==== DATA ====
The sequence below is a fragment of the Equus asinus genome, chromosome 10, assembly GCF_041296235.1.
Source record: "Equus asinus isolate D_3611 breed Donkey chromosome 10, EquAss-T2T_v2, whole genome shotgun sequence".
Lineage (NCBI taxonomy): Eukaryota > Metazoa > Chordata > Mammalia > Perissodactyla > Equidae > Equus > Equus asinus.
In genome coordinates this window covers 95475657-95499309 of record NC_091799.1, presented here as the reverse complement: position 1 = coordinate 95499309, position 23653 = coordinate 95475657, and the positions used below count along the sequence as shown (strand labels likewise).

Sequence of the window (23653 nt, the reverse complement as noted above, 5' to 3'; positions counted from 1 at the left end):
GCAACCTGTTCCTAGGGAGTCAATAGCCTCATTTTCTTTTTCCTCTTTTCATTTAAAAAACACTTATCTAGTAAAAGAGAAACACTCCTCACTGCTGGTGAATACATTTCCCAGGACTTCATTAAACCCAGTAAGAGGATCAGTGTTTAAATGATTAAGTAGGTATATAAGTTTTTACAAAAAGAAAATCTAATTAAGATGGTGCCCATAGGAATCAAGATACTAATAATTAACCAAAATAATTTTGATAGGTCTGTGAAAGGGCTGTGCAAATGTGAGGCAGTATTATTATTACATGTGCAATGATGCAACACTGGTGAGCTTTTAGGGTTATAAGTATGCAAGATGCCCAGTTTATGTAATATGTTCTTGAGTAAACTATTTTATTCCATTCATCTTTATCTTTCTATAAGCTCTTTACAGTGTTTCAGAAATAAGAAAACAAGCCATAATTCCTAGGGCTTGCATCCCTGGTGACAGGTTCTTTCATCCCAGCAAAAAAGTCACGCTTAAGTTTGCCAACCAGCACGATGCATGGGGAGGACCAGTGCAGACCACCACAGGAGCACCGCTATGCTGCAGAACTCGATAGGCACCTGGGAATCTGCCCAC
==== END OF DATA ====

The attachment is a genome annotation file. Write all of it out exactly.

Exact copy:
The sequence below is a fragment of the Equus asinus genome, chromosome 10, assembly GCF_041296235.1.
Source record: "Equus asinus isolate D_3611 breed Donkey chromosome 10, EquAss-T2T_v2, whole genome shotgun sequence".
Lineage (NCBI taxonomy): Eukaryota > Metazoa > Chordata > Mammalia > Perissodactyla > Equidae > Equus > Equus asinus.
In genome coordinates this window covers 95475657-95499309 of record NC_091799.1, presented here as the reverse complement: position 1 = coordinate 95499309, position 23653 = coordinate 95475657, and the positions used below count along the sequence as shown (strand labels likewise).

Sequence of the window (23653 nt, the reverse complement as noted above, 5' to 3'; positions counted from 1 at the left end):
GCAACCTGTTCCTAGGGAGTCAATAGCCTCATTTTCTTTTTCCTCTTTTCATTTAAAAAACACTTATCTAGTAAAAGAGAAACACTCCTCACTGCTGGTGAATACATTTCCCAGGACTTCATTAAACCCAGTAAGAGGATCAGTGTTTAAATGATTAAGTAGGTATATAAGTTTTTACAAAAAGAAAATCTAATTAAGATGGTGCCCATAGGAATCAAGATACTAATAATTAACCAAAATAATTTTGATAGGTCTGTGAAAGGGCTGTGCAAATGTGAGGCAGTATTATTATTACATGTGCAATGATGCAACACTGGTGAGCTTTTAGGGTTATAAGTATGCAAGATGCCCAGTTTATGTAATATGTTCTTGAGTAAACTATTTTATTCCATTCATCTTTATCTTTCTATAAGCTCTTTACAGTGTTTCAGAAATAAGAAAACAAGCCATAATTCCTAGGGCTTGCATCCCTGGTGACAGGTTCTTTCATCCCAGCAAAAAAGTCACGCTTAAGTTTGCCAACCAGCACGATGCATGGGGAGGACCAGTGCAGACCACCACAGGAGCACCGCTATGCTGCAGAACTCGATAGGCACCTGGGAATCTGCCCAC